A company in California is using technology to help improve the rate at which people make their court appearances. Learn more about the reminders and other benefits of this program here.
Gregory Brush and his team in Montgomery County are recognized nationally for their use of technology in the court.
Greg has been Clerk of Court since 2007. He was elected in 2008, and re-elected in 2012 and 2016. Greg shared his experience in evaluating and implementing redaction software for the Montgomery County, Ohio court system.
Never in my wildest dreams did I ever think I would attend Princeton. Boasting two former presidents, several supreme court justices, the founder of Amazon, and chairman of Google as some of the famous alumni. Several weeks ago, I had the opportunity to go to “Princeton, NJ” for the second Industry Summit coordinated by the National Center for State courts (NCSC). The goal of the summit was to bring NCSC staff, court representatives and their system providers together in a non-tradeshow environment to talk about the current and future state of technology in the courts.
I am human. I am not perfect. I make errors, as all humans do. I can also appreciate all the advances in technology that allow me to reduce my error rate. Whether it be the little red line that shows up underneath words spelled incorrectly while I am typing an email, or the GPS on my phone that reroutes automatically after I miss a turn. These advances in technology allow me to focus on other tasks that humans are needed to accomplish, that no robot or software can supplement.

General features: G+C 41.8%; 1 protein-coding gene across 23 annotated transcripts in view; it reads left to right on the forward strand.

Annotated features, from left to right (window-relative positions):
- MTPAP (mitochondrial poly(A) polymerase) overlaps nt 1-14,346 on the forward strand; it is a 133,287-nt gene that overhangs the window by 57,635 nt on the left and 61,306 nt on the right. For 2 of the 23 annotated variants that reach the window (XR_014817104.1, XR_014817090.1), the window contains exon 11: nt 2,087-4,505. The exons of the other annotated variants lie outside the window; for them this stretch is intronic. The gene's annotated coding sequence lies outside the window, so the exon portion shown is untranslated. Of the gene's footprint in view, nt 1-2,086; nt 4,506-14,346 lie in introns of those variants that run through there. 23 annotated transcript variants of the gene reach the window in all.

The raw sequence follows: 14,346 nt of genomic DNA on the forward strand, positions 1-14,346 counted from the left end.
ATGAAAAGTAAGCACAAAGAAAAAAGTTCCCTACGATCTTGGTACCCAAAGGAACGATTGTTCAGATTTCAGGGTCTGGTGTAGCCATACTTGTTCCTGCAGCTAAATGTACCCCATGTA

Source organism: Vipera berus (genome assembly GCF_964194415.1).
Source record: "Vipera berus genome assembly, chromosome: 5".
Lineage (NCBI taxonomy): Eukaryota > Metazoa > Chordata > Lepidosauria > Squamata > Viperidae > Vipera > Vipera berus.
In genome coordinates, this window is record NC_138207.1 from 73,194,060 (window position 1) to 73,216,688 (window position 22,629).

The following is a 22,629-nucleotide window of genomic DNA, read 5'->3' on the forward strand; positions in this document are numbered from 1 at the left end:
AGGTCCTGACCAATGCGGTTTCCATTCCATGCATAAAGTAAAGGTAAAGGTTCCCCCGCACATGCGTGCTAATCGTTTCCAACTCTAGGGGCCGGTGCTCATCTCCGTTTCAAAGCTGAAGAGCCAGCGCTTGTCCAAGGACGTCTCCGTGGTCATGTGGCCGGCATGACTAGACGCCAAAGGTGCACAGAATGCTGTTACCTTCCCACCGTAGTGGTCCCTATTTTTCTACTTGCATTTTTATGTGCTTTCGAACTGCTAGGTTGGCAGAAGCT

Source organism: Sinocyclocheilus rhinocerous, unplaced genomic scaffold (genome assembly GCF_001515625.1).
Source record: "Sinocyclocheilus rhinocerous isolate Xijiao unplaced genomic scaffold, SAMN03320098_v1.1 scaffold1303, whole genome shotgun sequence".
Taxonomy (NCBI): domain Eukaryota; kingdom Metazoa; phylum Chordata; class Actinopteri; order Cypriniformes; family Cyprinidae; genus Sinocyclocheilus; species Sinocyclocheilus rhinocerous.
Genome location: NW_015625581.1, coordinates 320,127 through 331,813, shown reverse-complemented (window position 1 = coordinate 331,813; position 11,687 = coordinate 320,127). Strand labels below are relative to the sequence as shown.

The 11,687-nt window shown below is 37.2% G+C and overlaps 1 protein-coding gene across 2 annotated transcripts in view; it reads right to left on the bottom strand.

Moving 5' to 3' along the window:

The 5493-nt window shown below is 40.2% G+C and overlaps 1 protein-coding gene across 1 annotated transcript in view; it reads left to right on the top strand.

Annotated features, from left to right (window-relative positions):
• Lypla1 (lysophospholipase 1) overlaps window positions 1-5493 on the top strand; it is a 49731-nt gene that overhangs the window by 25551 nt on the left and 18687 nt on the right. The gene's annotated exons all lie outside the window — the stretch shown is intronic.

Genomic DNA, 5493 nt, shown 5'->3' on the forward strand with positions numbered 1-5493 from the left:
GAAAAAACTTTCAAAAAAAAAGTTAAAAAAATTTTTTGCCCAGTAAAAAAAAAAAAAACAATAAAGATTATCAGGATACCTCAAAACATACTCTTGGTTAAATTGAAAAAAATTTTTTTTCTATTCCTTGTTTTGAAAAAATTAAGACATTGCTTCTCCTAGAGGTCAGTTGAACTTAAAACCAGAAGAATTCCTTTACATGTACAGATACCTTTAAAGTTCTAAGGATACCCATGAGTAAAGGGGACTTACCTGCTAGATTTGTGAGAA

Courts are consistently trying to keep pace with rapidly changing technology. As important as keeping pace with technology is to the future of the courts, it is also critical for courts to a have a vision, holistic plan and buy-in from key stakeholders before jumping into the deep end of the pool. Implementing technology without a well thought out plan is a recipe for disaster.
Electronic filing (e-filing) is the creation, submission, sharing, and accessing of structured digital documents or forms via online channels. Paper documents are converted to Extensible Markup Language (XML) digital files that can be read by both machines and humans. Electronic submission permits the court to make documents available through the Public Access to Court Electronic Records (PACER) system.
I have worked at Extract for four-months now, and my knowledge of Government entities, document classification, indexing, and data redaction has far exceeded my wildest expectations. Next week you will not find me behind my computer at my desk in Madison, WI, but rather attending the PRIA 2017 Winter Symposium to sponge up even more knowledge of how the Extract Systems Platform can be beneficial for any Land or Property Recorders offices in counties across the nation.